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If you’re an optimist, Monday morning brought cause for cheer: The University of Washington’s oft-cited Institute for Health Metrics and Evaluation revised its coronavirus forecast for North Carolina is a decidedly optimistic direction.

“A week ago, on March 30 the IHME model forecast 2,411 deaths in North Carolina before August 4, with the peak coming on April 22. On that day, it predicted, the state’s hospitals would be short 686 hospital beds, 606 ICU beds, and 633 ventilators.”

“Monday’s model moves our peak up to April 15, but in every other way, it is unambiguously positive: The projected death toll is revised downward to 496 (technically, a range of 315–757), while we’re now projected to have far more ICU beds and hospital beds than we need. We are still 219 ventilators shy of the demand.”

→ WHAT IT MEANS: Social distancing is working, the curve is flattening, and if we stick with it through May—as the IHME model assumes—this wave of COVID-19 will be long gone by June. 

A couple of hours later, a grimmer picture emerged from a call-in press conference with state Department of Health and Human Services Secretary Mandy Cohen and scientists from UNC-Chapel Hill, Duke University, and RTI International who had put together their own projections.

“According to the state’s model, if social distancing policies are lifted at the end of April—which is when the state’s and local stay-at-home orders expire—about 750,000 North Carolinians could become infected by the virus by June 1. That would lead to a 50 percent probability that the state’s hospital system will run out of ICU beds. The model did not predict how many might die as a result.”

“Alternatively, if social distancing is maintained through June, the researchers say, 250,000 people in the state will likely contract coronavirus by June, with a surge in cases occurring sometime in mid-to-late May. Even in that scenario, there’s still a 25 percent chance that hospital systems exceed capacity and run out of beds.”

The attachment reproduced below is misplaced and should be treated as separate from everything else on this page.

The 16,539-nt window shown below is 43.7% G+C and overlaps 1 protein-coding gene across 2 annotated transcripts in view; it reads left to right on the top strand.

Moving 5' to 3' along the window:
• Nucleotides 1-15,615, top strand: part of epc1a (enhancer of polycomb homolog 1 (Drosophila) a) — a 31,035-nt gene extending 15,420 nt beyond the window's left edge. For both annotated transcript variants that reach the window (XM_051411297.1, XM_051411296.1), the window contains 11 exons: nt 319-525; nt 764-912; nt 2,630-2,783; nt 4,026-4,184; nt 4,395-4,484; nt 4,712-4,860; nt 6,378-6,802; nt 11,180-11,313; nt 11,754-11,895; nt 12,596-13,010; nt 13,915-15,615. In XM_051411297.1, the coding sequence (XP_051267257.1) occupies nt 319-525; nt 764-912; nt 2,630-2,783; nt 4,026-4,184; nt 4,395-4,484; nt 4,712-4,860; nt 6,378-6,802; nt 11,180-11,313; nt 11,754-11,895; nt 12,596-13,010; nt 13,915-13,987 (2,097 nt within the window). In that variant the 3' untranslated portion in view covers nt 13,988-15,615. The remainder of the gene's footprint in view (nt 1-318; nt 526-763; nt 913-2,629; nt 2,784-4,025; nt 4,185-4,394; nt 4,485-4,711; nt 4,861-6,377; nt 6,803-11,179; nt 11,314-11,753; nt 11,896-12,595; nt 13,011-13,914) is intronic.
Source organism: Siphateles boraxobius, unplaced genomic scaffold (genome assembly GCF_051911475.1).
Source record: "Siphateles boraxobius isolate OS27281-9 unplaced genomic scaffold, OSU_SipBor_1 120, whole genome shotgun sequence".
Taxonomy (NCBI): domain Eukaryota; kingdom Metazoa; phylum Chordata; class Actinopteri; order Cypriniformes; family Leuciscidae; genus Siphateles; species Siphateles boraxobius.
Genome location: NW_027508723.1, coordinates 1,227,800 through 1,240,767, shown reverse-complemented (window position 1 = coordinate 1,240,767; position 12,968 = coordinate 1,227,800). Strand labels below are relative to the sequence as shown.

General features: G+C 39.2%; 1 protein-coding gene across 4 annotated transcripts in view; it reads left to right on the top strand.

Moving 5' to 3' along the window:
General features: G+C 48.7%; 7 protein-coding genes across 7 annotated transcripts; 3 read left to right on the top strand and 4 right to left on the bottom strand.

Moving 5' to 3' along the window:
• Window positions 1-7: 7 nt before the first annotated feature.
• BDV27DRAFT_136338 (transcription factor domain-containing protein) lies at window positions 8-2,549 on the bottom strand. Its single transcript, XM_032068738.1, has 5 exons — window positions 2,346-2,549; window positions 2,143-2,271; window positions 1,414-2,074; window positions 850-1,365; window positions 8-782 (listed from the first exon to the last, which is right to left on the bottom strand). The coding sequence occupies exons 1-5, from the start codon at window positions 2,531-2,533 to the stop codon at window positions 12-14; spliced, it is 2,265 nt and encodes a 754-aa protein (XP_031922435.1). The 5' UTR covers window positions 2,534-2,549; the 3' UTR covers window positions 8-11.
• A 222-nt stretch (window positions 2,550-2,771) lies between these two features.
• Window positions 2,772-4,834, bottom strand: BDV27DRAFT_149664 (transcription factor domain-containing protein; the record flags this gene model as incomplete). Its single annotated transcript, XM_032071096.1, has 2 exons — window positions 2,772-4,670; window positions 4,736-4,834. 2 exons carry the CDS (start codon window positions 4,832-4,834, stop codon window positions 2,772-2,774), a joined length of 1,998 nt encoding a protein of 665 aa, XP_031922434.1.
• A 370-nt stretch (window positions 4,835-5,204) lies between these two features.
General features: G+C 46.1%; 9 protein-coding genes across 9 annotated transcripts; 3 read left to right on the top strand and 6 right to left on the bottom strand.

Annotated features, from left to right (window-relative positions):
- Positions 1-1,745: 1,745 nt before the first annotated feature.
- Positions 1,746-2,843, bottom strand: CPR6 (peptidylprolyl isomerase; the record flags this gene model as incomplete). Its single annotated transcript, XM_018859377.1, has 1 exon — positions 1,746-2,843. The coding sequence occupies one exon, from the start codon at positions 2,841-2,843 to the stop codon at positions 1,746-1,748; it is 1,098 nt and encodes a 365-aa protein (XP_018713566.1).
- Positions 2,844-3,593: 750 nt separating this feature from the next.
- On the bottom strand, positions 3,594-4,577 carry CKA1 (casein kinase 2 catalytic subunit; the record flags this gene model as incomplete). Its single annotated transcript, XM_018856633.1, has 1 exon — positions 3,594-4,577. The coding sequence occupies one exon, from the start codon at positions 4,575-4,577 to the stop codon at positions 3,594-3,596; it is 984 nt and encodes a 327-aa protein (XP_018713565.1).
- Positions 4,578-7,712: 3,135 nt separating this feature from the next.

→ THE NUMBERS: As of Monday at 11:00 a.m., the state DHHS counted 2,870 cases and 33 deaths, which works out to a fatality rate of about 1.1 percent. If this mortality rate proves constant, this model suggests that North Carolina is looking at about 2,750 deaths if it maintains social distancing through May and 8,250 if it doesn’t. However, if hospitals become overwhelmed, that rate is likely to climb significantly. 

→ WHAT IT MEANS: It’s hard to read this press conference as anything other than Governor Cooper laying the groundwork to extend social-distancing rules another month.


Underlining the notion that there are two very different economies, the Poor People’s Campaign, the brainchild of the Reverend William J. Barber II, released its own analysis of the $2 trillion economic rescue package Congress passed last month, which it says “ignored the needs of millions of people.” 

“They include most of the 140 million poor and low-income people in the country: low-wage workers, homeless people, those who are uninsured or underinsured, students and undocumented people and their children, who are U.S. citizens.”

For example: “27.5 million uninsured people and over 10% of insured people can’t afford to see the doctor; have no guarantee of free or affordable treatment or hospital stays. Even with free testing for COVID-19, these people can’t afford treatment.”

Also: “Before the pandemic, 72 million people already faced medical debt burdens and 44 million families carry $1.5 trillion in student loans that were not forgiven. Without any provisions for free or affordable treatment or debt forgiveness, millions of people will find themselves even deeper in medical debt, housing debt, student debt, and more.”

ON THAT NOTE: The Southern Economic Advancement Project—former Georgia gubernatorial candidate Stacey Abrams’s organization—is out with its own report on the response to the pandemic among Southern states. 

“States in the South have yet to introduce comprehensive plans to mediate the economic damage of the pandemic. The scant coverage of public assistance programs, coupled with the potentially massive declines in spending and income, requires significant expansions of current programs and the creation of new programs to address the economic challenges triggered by the pandemic.”

“In the South, the absence of effective public assistance programs in a time of pandemic where residents are on the brink of severe economic losses reveals two truths: 1) policymakers cannot run on autopilot and expect existing programs to ward off economic disaster and 2) public assistance programs are inadequate in the South by design.”

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The newsletter is sponsored this week by Village Hearth Cohousing, a 55-and-up Durham cohousing community for the LGBTQ community, allies, and friends that will open in mid-May. They’ve brought together wonderful people from all over the country, and they’ve only got four homes left. Would you like to join them? Learn more about Village Hearth and whether it could be right for you or someone you love.  

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